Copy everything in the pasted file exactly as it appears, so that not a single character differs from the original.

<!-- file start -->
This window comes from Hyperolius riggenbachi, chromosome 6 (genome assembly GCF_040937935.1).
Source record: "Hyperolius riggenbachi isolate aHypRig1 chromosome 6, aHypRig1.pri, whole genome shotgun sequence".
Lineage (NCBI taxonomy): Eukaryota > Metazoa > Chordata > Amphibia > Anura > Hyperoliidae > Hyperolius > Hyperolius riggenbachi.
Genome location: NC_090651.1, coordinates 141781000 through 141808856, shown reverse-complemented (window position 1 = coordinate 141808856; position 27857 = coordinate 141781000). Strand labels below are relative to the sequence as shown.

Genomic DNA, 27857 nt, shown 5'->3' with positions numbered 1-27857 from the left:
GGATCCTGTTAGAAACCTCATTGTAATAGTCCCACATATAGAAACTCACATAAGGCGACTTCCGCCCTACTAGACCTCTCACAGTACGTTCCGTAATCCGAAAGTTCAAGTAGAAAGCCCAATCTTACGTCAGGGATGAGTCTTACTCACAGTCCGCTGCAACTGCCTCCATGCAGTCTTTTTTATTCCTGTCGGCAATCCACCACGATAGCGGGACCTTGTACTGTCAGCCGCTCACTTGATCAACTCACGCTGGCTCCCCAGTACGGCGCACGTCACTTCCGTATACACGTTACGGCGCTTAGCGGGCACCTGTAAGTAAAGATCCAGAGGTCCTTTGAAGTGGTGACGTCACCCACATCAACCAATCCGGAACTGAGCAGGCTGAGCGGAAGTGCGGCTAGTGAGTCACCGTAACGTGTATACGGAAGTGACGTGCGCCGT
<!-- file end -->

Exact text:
This window comes from Hyperolius riggenbachi, chromosome 6 (genome assembly GCF_040937935.1).
Source record: "Hyperolius riggenbachi isolate aHypRig1 chromosome 6, aHypRig1.pri, whole genome shotgun sequence".
Lineage (NCBI taxonomy): Eukaryota > Metazoa > Chordata > Amphibia > Anura > Hyperoliidae > Hyperolius > Hyperolius riggenbachi.
Genome location: NC_090651.1, coordinates 141781000 through 141808856, shown reverse-complemented (window position 1 = coordinate 141808856; position 27857 = coordinate 141781000). Strand labels below are relative to the sequence as shown.

Genomic DNA, 27857 nt, shown 5'->3' with positions numbered 1-27857 from the left:
GGATCCTGTTAGAAACCTCATTGTAATAGTCCCACATATAGAAACTCACATAAGGCGACTTCCGCCCTACTAGACCTCTCACAGTACGTTCCGTAATCCGAAAGTTCAAGTAGAAAGCCCAATCTTACGTCAGGGATGAGTCTTACTCACAGTCCGCTGCAACTGCCTCCATGCAGTCTTTTTTATTCCTGTCGGCAATCCACCACGATAGCGGGACCTTGTACTGTCAGCCGCTCACTTGATCAACTCACGCTGGCTCCCCAGTACGGCGCACGTCACTTCCGTATACACGTTACGGCGCTTAGCGGGCACCTGTAAGTAAAGATCCAGAGGTCCTTTGAAGTGGTGACGTCACCCACATCAACCAATCCGGAACTGAGCAGGCTGAGCGGAAGTGCGGCTAGTGAGTCACCGTAACGTGTATACGGAAGTGACGTGCGCCGT